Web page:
School discipline policies, perceptions of justice, and in-school delinquency

School crime has been a national issue for nearly 40 years and remains a concern for students, administrators, parents, and the public. Schools engage in numerous strategies aimed at curbing crime, ranging from harsh disciplinary practices to proactive strategies focused on gaining student complianc...

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Bibliographic Details
Published in:Crime & delinquency
Main Author: Fissel, Erica R.
Contributors: Wilcox, Pamela (VerfasserIn); Skubak Tillyer, Marie (Author)
Format: Electronic Article
Language:English
Published: 2019
In:Crime & delinquency
Year: 2019, Volume: 65, Issue: 10, Pages: 1343-1370
Online Access: Volltext (Resolving-System)
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Summary:School crime has been a national issue for nearly 40 years and remains a concern for students, administrators, parents, and the public. Schools engage in numerous strategies aimed at curbing crime, ranging from harsh disciplinary practices to proactive strategies focused on gaining student compliance. This study examines the impact of disciplinary practices on in-school delinquency, while also considering the influence of students’ perceptions of injustice. Using student- and school-level data from the Rural Substance Abuse and Violence Project and hierarchical Poisson regression analyses, findings reveal that students’ perceptions of injustice were significantly related to in-school delinquency, while proactive and reactive discipline practices, spanning the punitiveness continuum, were not. The findings provide tentative guidance for school-based discipline management policies and practices.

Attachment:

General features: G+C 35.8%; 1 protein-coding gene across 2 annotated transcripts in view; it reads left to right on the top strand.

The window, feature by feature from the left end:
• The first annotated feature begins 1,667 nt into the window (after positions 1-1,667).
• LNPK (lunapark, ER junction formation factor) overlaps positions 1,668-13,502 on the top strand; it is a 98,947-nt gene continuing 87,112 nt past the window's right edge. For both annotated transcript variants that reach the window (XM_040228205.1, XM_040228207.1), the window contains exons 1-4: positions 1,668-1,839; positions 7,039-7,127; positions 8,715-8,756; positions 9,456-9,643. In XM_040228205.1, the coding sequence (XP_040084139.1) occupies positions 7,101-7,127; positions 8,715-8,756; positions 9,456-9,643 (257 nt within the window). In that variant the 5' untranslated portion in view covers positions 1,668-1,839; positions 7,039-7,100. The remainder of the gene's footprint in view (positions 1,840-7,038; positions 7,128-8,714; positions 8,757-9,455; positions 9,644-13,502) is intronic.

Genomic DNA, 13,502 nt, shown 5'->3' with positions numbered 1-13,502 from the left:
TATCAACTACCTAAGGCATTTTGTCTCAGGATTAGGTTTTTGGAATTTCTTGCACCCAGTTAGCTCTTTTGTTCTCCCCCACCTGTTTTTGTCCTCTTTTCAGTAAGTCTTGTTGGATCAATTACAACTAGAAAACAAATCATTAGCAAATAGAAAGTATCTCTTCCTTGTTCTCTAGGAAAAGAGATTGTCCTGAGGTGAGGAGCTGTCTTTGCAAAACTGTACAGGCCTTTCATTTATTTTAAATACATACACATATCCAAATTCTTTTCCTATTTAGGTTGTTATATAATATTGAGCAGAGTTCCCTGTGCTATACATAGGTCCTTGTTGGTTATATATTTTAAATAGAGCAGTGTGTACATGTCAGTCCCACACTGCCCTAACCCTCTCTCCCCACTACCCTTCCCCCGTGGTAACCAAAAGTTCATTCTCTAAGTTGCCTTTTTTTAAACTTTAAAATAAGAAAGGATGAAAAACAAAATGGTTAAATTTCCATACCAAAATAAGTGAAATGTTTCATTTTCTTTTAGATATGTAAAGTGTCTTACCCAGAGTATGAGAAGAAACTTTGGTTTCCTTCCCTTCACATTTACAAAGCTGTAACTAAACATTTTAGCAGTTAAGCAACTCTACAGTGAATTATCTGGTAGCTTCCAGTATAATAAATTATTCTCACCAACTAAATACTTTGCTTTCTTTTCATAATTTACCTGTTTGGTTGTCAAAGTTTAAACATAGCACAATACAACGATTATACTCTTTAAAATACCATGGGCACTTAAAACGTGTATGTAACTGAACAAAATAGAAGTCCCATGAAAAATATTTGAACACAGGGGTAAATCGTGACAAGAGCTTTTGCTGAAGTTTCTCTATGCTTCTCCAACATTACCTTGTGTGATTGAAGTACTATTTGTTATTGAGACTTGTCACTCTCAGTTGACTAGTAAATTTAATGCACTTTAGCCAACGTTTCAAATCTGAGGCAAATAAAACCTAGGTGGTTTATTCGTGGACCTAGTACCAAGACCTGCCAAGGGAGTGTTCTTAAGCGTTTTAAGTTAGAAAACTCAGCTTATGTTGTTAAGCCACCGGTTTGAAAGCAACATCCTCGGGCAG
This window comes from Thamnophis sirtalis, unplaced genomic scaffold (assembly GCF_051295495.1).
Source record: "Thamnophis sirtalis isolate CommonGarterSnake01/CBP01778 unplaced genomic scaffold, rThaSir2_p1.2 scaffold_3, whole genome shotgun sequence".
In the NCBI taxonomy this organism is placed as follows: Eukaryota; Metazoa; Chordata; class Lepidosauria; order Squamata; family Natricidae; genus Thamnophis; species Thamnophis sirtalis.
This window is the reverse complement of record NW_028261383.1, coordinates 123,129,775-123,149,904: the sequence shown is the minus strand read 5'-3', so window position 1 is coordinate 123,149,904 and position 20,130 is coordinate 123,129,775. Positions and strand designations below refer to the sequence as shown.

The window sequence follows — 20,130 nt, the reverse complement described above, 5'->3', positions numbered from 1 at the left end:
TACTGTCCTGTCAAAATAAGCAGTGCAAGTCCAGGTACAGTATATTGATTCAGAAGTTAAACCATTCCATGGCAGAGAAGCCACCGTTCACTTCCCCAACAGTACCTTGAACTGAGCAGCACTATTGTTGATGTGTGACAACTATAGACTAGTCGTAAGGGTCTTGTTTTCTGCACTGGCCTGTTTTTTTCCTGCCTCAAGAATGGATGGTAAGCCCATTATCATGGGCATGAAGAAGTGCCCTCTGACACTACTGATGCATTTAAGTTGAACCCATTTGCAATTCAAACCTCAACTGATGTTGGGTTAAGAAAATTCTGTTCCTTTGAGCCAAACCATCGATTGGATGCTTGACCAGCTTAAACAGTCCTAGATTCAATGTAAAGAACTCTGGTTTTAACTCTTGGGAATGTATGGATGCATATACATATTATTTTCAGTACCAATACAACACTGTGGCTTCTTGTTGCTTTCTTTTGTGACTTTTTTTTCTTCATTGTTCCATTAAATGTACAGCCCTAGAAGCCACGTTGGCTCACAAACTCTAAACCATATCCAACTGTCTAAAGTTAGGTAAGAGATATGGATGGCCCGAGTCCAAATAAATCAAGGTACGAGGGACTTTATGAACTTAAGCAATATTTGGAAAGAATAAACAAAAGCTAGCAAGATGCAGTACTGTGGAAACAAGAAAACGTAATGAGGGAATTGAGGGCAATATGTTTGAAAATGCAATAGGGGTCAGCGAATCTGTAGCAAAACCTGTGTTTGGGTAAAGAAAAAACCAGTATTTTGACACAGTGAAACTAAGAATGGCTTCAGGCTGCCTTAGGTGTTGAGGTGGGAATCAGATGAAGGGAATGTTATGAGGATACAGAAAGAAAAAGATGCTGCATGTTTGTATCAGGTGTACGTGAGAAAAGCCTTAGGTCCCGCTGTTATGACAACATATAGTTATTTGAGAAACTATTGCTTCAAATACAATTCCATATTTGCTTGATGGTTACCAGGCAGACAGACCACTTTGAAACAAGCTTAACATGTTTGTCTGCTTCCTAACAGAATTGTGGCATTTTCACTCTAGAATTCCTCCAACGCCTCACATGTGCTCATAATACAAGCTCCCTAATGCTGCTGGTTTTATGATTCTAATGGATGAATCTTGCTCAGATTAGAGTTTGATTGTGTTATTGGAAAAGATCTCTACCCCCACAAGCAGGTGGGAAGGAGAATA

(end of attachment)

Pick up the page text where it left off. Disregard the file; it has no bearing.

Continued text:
ISSN:1552-387X